I walked around for about 3 hours and then headed home. On my way out of the park, I came across some mules deer who were walking past some dozing Wild Turkeys, and while I was getting a little video of them, a tree squirrel stopped in the shot – and the deer started too poop… so there was a little bit of nature-overload in that moment. Hah
It’s supposed to rain all weekend, “one of the worst storms yet”, the weather-people keep telling us, but although it was overcast, it wasn’t raining when I got up around 6:30 am. So, I headed over to the Effie Yeaw Nature Preserve again to see if they were open, and if I could walk around there a bit.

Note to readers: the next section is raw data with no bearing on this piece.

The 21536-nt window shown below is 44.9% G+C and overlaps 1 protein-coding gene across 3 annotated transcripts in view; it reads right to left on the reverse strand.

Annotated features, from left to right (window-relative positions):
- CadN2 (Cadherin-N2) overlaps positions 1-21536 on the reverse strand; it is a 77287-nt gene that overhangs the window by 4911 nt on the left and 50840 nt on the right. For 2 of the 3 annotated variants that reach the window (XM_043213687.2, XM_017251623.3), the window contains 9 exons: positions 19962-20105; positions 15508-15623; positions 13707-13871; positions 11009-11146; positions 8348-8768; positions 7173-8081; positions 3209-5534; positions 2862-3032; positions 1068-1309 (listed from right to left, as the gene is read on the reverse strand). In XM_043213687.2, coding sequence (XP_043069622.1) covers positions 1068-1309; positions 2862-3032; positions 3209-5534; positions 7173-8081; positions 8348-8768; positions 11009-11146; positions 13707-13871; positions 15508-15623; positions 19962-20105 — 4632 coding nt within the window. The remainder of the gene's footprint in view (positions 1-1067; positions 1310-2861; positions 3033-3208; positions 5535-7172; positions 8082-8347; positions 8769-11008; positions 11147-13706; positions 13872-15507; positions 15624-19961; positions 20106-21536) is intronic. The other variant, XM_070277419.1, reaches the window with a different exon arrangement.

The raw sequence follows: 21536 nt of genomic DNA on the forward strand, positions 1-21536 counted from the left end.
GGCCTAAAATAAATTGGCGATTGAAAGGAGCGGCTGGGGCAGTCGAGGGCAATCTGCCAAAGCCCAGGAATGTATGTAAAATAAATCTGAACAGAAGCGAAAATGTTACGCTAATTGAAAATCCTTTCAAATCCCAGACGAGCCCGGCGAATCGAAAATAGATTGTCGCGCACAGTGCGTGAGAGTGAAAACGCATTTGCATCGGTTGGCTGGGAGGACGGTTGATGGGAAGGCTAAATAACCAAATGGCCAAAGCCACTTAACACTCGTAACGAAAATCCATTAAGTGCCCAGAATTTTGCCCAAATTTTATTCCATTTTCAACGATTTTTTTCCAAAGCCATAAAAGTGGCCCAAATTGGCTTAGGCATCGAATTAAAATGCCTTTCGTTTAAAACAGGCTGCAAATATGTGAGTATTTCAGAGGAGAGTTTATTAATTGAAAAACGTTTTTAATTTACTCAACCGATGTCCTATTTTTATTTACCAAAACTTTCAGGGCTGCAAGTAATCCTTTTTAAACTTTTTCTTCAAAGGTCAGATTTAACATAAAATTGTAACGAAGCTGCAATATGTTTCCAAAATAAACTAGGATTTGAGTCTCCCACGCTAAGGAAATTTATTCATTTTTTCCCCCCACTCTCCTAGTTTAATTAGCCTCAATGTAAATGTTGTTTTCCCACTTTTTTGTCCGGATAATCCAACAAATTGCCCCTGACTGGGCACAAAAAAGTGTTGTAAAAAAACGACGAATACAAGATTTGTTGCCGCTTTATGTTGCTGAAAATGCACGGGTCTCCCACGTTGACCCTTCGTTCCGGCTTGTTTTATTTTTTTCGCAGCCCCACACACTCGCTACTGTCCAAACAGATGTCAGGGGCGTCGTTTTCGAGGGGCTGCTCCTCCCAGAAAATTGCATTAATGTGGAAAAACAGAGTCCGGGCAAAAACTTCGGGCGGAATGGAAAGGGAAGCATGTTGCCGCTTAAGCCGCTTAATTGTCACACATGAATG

Most of the trails there were open, except for the one that lead down to the river… because it was UNDER the river. I was astonished to see how far up the water had come. There’s a bench along one of the trails that looks out onto the river trail. I’ve often sat there during my walks at the preserve because it’s a spot where there’s usually a lot of deer and wild turkeys. Normally, the bench looks out over a series of shallow plateaus and a green knoll, that step down like gigantic steps from the bench area, down and down, hundreds and hundreds of feet toward the river. Usually, all you can see from the bench are the gravelly plateaus and trees, and maybe a tiny sliver-glimpse of the river so far away… Today, the river was right up near the bench. And I could see debris along the trail left behind when the river rose up farther, dumped stuff around the trees and then receded again. Nature is so amazing – and scary.